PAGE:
Arthur_Ashe - achieve equality After years of lackluster...

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Jacob Zipperstein Arthur Ashe There are many heroic people in history, but my hero is Arthur Ashe. He overcame prejudice to be the best in his sport. He was often underestimated and put down. Yet nothing stopped him from achieving his goal. Ashe grew up in segregated Richmond, Virginia. When he was only six years old, his mother passed away. After high school, Ashe got a tennis scholarship to the University of California at Los Angeles. His college career culminated in his winning an individual championship in 1965. His greatest year, professionally, was 1969, when he won both the US Open and the Davis Cup for America. Yet later that year he was denied entrance to a South African tournament because of his color. Perhaps because of this, his life's crusade after tennis was helping African Americans
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Unformatted text preview: achieve equality. After years of lackluster tennis Arthur had his next best year in 1975, at age 31. He won Wimbledon and was ranked #1 in the entire world. He retired from the game in 1980, and was inducted into the Hall of Fame in 1985. He had a daughter, Camera, in 1986. But, in 1988, he tested positive for HIV. Doctors told him he most certainly contracted the virus by getting an infected blood transfusion in during a 1983 heart operation. Ashe died in 1993, leaving behind a wife, daughter, and many saddened fans. He had over 800 career victories, yet, even more than that, he was a crusader for equality and for awareness. He showed every young tennis player that obstacles can be toppled. It's a shame that someone with such a good heart and such good intentions died so tragically....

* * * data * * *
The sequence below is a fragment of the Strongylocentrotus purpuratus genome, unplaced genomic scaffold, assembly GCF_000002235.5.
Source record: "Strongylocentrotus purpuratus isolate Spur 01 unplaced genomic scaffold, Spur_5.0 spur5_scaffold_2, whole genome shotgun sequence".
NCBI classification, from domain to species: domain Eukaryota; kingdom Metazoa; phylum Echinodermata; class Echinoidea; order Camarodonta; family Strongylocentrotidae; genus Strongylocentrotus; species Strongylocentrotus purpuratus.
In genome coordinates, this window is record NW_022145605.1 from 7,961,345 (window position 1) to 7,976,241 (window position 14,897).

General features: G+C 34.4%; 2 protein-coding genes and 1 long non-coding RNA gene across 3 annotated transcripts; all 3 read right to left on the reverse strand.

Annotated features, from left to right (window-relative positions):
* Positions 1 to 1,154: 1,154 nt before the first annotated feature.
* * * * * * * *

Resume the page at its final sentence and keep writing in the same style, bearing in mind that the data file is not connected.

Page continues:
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This note was uploaded on 02/23/2010 for the course ENGLISH 1011 taught by Professor Thompson during the Spring '07 term at Berkeley.

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